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The Homunculus of Desire (2000)

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Anna had conceived of an artistic gala to launch her marketing campaign of her father Enrique’s book. Her classmates in the dance conservatory at BUAP worked with her to develop a dance to portray the main theme of developing a prospect at retail, wholesale, service, or employment as impregnating the prospect with a desire that takes over his mind and possesses his soul, owning him so that there is no inhibition to emptying his wallet in pursuit of fulfilling this desire. Anna was a poor singer, but she knew a band of progressive rockers who could cover Pink Floyd or provide original symphonic rock, heavy on the bass, for the introduction and key passages.  She also was friends with Dario Montez, a singer/songwriter who could put lighter music behind the dancers. And speaking of lights, Anna managed to call in some favors from the stage crew at school to port a truck full of gear over – the run of Christmas Carol went well, but “’sin costo’ es un precio mas bajo,” after all.
In order to promote the event, Anna and some of the dancers had risked jail by performing solos from the developing choreography in public – in costume, or nearly the absence of one. The solos depicted desire in all its forms – hunger, loneliness, sexual longing, and of course in Anna’s case, fulfillment. Anna performed with Gabriel strapped to her breasts in a sling. Anna wore skin-tone leotards with a lace cape. Sandrina wore tights and a tube top with a beige silk cape and cowl. Two male dancers from the school performed in nude tights and bare chests with a rack of capes, the colors of which corresponded to the mood of the section of the pas de deux that they were performing. When they were acting out a friendship dance, they wore batik scarves. In a sales situation, one wore blue, the other orange. They might have been arrested for indecency in other parts of the city when they went off script and improvised an athletic rock routine with homosexual overtones, modeled after an Aerosmith routine that had scandalized the rock world. In all cases, passersby received a flyer that simply read in red and lavender letters, “Desire. April 21, 2003.8va and 5 Norte. Puerta roja. 8:30 pm. Para comprar boletos, llame…” No questions were answered. Dancers simply formed an “O” with their lips and pointed to the word, “llame.”
Now she was entering the offices of Jose Lopez SA, a retail consulting firm that had developed a niche market after the passage of the North American Free Trade Act in the US, Canada, and Mexico. Leave the manufacturing and logistics to the maquiladoras. Lopez was looking to help US firms market their products to Mexico’s vast poor and working-class population. She had met Sr. Lopez in skin-tone leotards and bare feet. She had broken the dancers’ code of silence on a hunch, and had followed up with Lopez by sending him a copy of the book. Now she was in a grey pinstriped suit, a cream-colored shirt, and a navy ascot. Gabriel was not dressed in a suit, but Sandrina had found a grey cotton fabric and hemmed it into a sling.
Sr. Lopez greeted Anna with a polite hug, making slightly too much fuss over Gabriel.
Anna had been at the corporate headquarters building earlier at Lopez’s invitation, but in that interaction, she was thinking that she was mounting a charm offensive for her father. In her mind, it was only natural that he would make the presentation and that he would get the client. She was there to create the vision that would sell the account, but Enrique would do the consulting. That, Enrique had told her, was not going to happen.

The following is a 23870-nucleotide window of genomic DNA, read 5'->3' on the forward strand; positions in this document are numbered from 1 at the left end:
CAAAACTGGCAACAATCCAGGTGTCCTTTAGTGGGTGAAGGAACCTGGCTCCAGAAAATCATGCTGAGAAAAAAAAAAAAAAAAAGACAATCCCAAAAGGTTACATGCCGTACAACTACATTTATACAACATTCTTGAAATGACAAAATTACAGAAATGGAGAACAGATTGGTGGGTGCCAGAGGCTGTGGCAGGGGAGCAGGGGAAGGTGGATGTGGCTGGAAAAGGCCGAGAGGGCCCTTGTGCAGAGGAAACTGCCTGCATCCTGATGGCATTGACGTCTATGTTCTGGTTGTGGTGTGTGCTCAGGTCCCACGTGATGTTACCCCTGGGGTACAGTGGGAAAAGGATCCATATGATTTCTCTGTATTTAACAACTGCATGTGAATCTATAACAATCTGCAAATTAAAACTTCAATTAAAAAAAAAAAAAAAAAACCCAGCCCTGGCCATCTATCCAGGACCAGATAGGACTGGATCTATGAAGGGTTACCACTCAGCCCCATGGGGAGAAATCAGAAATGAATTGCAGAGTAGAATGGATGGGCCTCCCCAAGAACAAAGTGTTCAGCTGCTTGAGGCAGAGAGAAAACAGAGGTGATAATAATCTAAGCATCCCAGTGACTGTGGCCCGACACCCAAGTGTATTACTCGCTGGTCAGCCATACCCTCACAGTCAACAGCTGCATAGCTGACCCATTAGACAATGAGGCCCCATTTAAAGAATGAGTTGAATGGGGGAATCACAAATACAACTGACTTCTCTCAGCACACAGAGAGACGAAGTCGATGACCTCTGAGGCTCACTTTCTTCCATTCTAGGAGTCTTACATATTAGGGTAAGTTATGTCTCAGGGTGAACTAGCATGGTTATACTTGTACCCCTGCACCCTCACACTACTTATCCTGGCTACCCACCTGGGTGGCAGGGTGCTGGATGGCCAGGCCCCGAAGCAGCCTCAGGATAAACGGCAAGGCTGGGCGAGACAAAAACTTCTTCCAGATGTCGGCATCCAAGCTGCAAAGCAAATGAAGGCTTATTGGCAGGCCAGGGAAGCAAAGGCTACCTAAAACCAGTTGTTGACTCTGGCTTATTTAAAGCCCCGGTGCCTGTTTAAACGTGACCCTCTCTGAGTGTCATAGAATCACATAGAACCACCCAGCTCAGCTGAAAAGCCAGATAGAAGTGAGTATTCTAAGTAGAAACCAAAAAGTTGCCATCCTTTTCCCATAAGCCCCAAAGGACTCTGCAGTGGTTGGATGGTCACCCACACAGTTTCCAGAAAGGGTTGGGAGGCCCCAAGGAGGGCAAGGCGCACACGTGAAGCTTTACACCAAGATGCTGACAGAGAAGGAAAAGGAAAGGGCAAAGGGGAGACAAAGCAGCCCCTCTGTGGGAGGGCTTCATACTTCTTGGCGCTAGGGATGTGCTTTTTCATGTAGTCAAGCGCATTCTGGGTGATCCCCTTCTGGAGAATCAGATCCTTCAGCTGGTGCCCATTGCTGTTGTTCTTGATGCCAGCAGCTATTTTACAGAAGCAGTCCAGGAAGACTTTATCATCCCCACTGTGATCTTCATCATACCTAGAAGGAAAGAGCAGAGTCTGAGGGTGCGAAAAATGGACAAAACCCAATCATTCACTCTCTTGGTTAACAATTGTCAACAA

“Mi nina. Que pasa?”
“I have made an amazing contact for you! Today I sat in the office of Jose Lopez.”
“Si? Que sucedio?”
“I had met him while I was promoting the presentation. I gave him the book, and scheduled a follow-up. He wants a presentation for his top executives on your principles, and then maybe a management consulting contract to help his company put your system into effect!” Anna was nearly breathless.
She continued. “I just have to get back to him with dates that you can come and what you want for the presentation.”
“No, chica, you are doing the presentation, not me. You are going to plan it and deliver it, and you will charge no less than 20,000 pesos.”
“But Papi, you are the management expert, not me! They don’t want to hear from me.”
“You are developing the business, not me. You will be managing the account, not me. You have to handle this. Grow up, chica; no mames.”
That stung. Anna couldn’t respond for the feeling of mosquitos in her ear.


“But I told them that the author would speak,” Anna offered weakly.
“Then write them a proposal for the meeting. Plan a seminar series. Offer the seminar in three classes. Then you will be seen as the expert, and me, just the sage on the side. I’ll review it before you send it. But you are an adult now. You’re married and unmarried. You’re a mother. You run a theater, and you are paying for it with a consulting contract. You are a professional, chica, and the sooner you realize that, the sooner you will have my respect.”
Again Enrique tossed a little zinger at his daughter. It worked.
“You are right, mi padre. I will do this myself. And you’ll be shocked.”
“Maybe I will. Maybe I will be proud.”

About Ronald FIschman

I am a public school teacher who had a prior career as a cantor, opera singer, and composer. My greatest notoriety comes from my settings of Dylan Thomas's "Vision and Prayer" and Percy Byssshe Shelley's "Ozymandias" for singers and large instrumental ensemble. My first poetry collection, "Generations," honors the roles of son, husband, and father, and is available at

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